First Drive: BMW’s i8 Roadster forges a new path for drop-top hybrids
The i8 Roadster is a drop-top version of BMW’s instantly recognisable hybrid sports car. Jack Evans heads out to Valencia to see what it’s like
What is it?
That’s right, it’s finally here. After years of teasers, reveals and promises, we’re finally behind the wheel of the BMW i8 Roadster. A soft-top version of the iconic hybrid sports car, the Roadster is aimed at those who want the wind in their hair when piloting one of the most futuristic looking vehicles available.
It’s also able to offer genuinely low running costs and emits next to nothing, but can that help the i8 Roadster to top the bill when it comes to performance drop-tops? Let’s find out.
The biggest change here is, of course, the lack of a roof. BMW has whipped off the i8’s top and, because of its predominately carbon-fibre underbody, it hasn’t had to laden the car down with additional strengthening.
That means the Roadster’s weight stays down, and as a result it’s just 60kg heavier than its hard-top brethren. The roof mechanism itself is clever too, taking just 15 seconds to raise or lower at speeds of up to 31mph. The exterior over the car has also been lightly breathed upon to freshen its looks, though we’ll come to those in more depth later.
What’s under the bonnet?
The i8 Roadster makes use of exactly the same powertrain as the regular i8, so you’ll find a 1.5-litre three-cylinder turbocharged petrol engine linked to an electric motor. The combustion engine powers the rear wheels via a six-speed automatic transmission, while the electric motor powers the front wheels through a two-speed automatic ‘box.
BMW has also increased the car’s battery cell capacity, so while you still get 369bhp and 570Nm of torque, the Roadster can still travel up to 33 miles on electric power alone. Both units combine to offer the best performance possible, with the electric motor filling in the gaps of the petrol’s power delivery. Thanks to this, 0-60mph takes just 4.4 seconds, and it can a top speed of 155mph too.
What’s it like to drive?
Usually when converting a regular hardtop into a convertible, you’d expect a significant penalty to the way the car drives. Lopping the roof off usually requires additional bracing to stop the car from flexing too much, and this adds weight, therefore blunting the vehicle’s performance. However, as we mentioned, the i8 Roadster hasn’t suffered too much with the conversion, with a negligible amount of weight added. This means that it steers just as keenly as the Coupe, and manages the weight it does have impressively well through the corners.
Push the i8 Roadster a little harder and it does fall into understeer, the front tyres scrubbing wide with little effort. We’d also like the brakes to be sharper; currently they feel underpowered and vague, leaving you guessing as to how much pedal force you need apply at any given moment.
How does it look?
The regular i8 still looks like nothing else on the road, despite having been around for some time now. The Roadster, in our eyes at least, looks even better – particularly in the ‘E-Copper’ colour our test car was finished in. The bubbles behind driver and passenger have been accentuated, giving it the look of a 1950’s racer, while the two-tone alloy wheels fitted to our test car stood out too.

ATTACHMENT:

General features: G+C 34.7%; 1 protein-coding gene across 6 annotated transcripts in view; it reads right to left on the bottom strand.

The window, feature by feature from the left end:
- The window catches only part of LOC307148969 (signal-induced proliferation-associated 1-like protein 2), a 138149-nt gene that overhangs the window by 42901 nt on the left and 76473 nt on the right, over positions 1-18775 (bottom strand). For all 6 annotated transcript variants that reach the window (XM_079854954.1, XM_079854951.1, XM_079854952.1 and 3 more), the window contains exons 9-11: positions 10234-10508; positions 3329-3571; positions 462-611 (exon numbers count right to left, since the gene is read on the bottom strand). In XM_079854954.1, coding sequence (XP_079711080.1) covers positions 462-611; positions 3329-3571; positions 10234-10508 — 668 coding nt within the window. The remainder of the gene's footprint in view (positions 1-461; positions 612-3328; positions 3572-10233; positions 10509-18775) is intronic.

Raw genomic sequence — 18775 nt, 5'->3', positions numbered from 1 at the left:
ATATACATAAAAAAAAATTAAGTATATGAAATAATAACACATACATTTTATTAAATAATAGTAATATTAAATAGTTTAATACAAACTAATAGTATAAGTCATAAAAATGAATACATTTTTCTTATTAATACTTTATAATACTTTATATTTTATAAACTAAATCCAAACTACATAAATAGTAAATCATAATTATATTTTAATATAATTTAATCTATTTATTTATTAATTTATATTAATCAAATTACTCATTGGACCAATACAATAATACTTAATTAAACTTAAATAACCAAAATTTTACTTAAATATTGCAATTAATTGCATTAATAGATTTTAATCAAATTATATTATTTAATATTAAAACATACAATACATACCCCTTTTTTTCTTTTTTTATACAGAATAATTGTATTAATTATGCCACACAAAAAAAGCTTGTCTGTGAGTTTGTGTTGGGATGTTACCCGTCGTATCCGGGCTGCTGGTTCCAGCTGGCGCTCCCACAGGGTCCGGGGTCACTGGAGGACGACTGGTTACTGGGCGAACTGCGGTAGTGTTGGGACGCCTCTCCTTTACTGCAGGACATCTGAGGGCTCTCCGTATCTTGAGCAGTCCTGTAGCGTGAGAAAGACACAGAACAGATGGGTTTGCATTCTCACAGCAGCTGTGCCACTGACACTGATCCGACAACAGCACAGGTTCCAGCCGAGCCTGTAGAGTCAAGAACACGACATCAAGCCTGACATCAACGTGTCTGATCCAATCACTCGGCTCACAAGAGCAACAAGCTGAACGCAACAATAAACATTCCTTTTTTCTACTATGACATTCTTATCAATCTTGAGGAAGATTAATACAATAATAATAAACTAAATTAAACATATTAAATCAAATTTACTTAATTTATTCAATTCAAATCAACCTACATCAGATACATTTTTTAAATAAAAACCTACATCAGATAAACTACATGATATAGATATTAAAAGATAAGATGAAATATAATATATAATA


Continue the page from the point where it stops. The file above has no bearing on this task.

The front of the car has benefited from some additional design touches too. There are revised air ducts finished in gloss black, while the headlight’s look has been updated as well. It’s still the i8 motoring fans know and love, just turned up a little bit more.
What’s it like inside?
The i8 Roadster’s interior remains largely unchanged over the Coupes, though it does benefit from the addition of a few new colour and material combinations. It’s still a well-made place to be, albeit one that is starting to feel its age a touch now; the screen, though clear, isn’t quite as pin-sharp as rival systems while the multifunction steering wheel hasn’t got the features you’ll find on other current BMWs.
The Roadster, does however, have practicality on its side. Though soft-tops are usually the less spacious option, this i8 packs more luggage space than its hard-top stablemate. In fact, you’ll find 188 litres of storage space in the Roadster – close to 35 litres more than the Coupe.
What’s the spec like?
Prices for the i8 Roadster start at £124,735, there’s plenty of equipment included as part of that base price. You get 20-inch alloy wheels, for instance, and full leather upholstery too, while a suite of safety assistance systems such as forward collision warning, city collision mitigation and high beam assistant all help to keep the Roadster as safe as possible.
It can be easy to ramp up the car’s price however. Apple CarPlay, for instance, is a £235 optional extra – which seems a little mean given it is standard on the majority of hatchbacks currently on sale today. Our test car weighed in at a hefty £135,075, with options such as LaserLight headlights (£5,100) contributing to its rather chunky price tag.
BMW already claims that the Roadster will outsell the Coupe three to one – and we’d we can already see that being the case. There’s little reason why you wouldn’t go for the soft top; it’s quick, great to look at and its roof mechanism is simple and easy to use. The hybrid powertrain keeps running costs to a minimum, yet despite there’s a whole lot of performance accessible under your right foot. It’s an impressive car alright, and one you’d likely never tire of driving.
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